"the Asymmetrical SVO Middle Path" ;) (was Re: Branching typologies)
|From:||J Y S Czhang <czhang23@...>|
|Date:||Friday, September 28, 2001, 17:42|
In a message dated 27.09.2001 08:28:46 AM, bc_@MAIL.RU writes:
>On Wed, 26 Sep 2001 14:42:35 -0500, Thomas R. Wier
>>I'm curious: what is the most common branching typology for our
Tr:pang is neither predominately right- or left-branching SVO. I am
interested in utilizing the implicational universals theories of HSP
(Heaviness Serialization Principle) & MP (Mobility Principle) [see Hawkins
book cited below].
Briefly, HSP (Heaviness Serialization Principle) postulates
left'n'right-branchin' asymmetry - that light modifiers prefer a
left-branching, heavy modifiers right-branching.
Light modifiers tend to be demonstratives & numerals/number-classifiers,
various grammatical particles, etc.; heavy modifiers tend to be adjectives,
relative clauses, etc..
Intermediate modifiers - havin' neither enough lightness or heaviness -
can conceivably shift either direction - syntactically and/or historically...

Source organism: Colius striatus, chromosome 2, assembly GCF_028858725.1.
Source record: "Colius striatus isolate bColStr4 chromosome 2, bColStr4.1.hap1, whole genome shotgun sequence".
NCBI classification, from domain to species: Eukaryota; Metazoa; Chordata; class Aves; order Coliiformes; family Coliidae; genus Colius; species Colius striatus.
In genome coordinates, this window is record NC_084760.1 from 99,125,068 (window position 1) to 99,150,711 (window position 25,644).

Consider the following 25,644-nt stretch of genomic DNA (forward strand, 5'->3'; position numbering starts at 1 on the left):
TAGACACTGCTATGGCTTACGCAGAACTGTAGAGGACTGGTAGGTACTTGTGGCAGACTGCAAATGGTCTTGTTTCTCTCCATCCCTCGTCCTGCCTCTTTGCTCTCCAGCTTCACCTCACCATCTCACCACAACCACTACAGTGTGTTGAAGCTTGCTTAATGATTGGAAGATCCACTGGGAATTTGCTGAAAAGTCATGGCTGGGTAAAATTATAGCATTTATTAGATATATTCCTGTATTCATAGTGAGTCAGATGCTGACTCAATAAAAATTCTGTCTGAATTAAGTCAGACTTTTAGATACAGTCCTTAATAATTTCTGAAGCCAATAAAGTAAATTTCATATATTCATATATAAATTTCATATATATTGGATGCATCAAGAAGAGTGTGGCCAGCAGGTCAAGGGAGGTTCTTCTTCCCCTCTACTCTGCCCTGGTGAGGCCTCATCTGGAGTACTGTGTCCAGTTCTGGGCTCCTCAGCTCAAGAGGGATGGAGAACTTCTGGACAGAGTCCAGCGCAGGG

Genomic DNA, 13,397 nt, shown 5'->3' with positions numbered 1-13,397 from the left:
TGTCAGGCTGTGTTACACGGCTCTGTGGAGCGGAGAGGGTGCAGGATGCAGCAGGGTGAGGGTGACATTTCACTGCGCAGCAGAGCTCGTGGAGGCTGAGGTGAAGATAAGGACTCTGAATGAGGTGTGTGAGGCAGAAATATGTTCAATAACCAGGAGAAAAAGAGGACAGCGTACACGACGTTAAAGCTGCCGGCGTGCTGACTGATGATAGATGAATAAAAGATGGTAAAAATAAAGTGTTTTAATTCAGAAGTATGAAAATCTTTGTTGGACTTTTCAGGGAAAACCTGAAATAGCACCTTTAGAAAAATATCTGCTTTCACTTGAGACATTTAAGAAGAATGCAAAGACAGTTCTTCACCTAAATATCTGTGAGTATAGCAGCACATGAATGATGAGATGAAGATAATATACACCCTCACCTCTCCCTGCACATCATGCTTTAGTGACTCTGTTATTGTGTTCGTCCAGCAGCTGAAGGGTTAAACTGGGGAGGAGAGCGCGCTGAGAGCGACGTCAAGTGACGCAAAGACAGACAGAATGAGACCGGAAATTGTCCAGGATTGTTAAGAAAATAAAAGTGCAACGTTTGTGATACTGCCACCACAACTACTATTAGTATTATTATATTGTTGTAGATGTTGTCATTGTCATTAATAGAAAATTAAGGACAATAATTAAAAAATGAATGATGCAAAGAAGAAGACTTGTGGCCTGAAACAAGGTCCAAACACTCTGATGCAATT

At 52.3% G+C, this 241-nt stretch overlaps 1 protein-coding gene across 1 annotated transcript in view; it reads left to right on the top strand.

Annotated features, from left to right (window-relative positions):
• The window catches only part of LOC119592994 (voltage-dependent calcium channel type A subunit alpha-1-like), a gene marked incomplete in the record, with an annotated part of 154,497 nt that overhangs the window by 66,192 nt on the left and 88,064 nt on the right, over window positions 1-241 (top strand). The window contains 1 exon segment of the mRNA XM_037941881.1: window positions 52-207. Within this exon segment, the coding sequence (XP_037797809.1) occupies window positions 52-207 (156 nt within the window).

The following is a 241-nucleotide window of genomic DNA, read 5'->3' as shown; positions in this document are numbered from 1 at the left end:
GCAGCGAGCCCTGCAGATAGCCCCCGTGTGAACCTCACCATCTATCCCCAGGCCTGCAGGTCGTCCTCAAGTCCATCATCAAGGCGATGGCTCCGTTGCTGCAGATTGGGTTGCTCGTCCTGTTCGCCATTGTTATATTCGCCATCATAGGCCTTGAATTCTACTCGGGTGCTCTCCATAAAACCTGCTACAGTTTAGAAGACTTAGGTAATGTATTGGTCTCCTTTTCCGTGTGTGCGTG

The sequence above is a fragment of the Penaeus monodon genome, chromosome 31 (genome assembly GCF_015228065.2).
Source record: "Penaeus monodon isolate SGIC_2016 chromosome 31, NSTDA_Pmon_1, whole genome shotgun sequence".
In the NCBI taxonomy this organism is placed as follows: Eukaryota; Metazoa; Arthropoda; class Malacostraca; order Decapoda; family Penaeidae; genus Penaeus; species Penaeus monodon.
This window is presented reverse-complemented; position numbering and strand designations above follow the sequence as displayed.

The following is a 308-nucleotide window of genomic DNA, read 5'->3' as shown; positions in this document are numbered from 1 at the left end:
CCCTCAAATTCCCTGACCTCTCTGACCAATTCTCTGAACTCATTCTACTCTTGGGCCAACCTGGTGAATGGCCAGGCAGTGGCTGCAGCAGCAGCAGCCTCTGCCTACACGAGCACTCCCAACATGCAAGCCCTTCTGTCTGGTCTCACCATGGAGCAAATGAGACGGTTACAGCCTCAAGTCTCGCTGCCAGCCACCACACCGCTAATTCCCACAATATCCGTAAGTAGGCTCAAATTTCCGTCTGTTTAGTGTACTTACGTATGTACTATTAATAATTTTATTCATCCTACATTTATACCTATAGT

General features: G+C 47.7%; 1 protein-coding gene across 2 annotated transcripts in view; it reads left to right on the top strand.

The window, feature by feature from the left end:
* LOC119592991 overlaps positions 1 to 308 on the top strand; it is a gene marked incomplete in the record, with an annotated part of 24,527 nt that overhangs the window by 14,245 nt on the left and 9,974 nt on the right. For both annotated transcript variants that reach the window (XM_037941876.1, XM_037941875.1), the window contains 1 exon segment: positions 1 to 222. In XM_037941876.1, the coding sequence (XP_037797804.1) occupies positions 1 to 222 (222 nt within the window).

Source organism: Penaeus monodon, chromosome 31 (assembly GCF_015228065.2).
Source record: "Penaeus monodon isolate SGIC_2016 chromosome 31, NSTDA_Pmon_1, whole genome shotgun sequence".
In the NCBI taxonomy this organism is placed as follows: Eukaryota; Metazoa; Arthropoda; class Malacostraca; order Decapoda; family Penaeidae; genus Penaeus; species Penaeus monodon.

hence the Mobility Principle!
Vive _mutatis mutandi_!!!!
I very much like calling this combination of HSP and MP "the Asymmetrical
SVO Middle Path" ;) it pretty much sums it up & it's easier than sayin' all
that other long-winded, overly technical stuff... *gigglabyte*...
::straightens self up, gets serious::
The above branching typology ideas I gleaned from _Word Order Universals_
by John A. Hawkins, Quanitive Analyses of Linguistic Structure Series,
Academic Press, 1983 [this maybe O.P. - outta print]. It is one of the best
post-Greenberg typology book I have encountered, but quite dense
[academically wordy] in places.
Also the very best -current & easily readable- book in print regarding
typology (as well as morphology) I have had the wisdom to acquire was a book
suggested by members of this esteemed email list: _Describing Morphosyntax: A
guide for Field Linguists_ by Thomas E. Payne, Cambridge University Press,
1997, reprinted 1999.
One can just go through this book and make a conlang ;) Esp'ly since it
has much & many examples from non-Indo-European languages!!!
All I wish for now is a good comparative multilingual dictionary with
words in more than 50 languages, esp'ly non-European languages like Sanskrit,
Pali, Bahasa Indonesian/Malay, Maori, etc.. - with decent Romanization(s),
phonetic spelling & IPA.
But I'd settle for a good comparative dictionary of Indo-European
languages (Latin and its descendants, Greek, Sanskrit, Prakrit - esp'ly Pali,
etc.) with basic Romanization(s), phonetic spelling & IPA... and a big bonus
would be lil brief linguistic histories.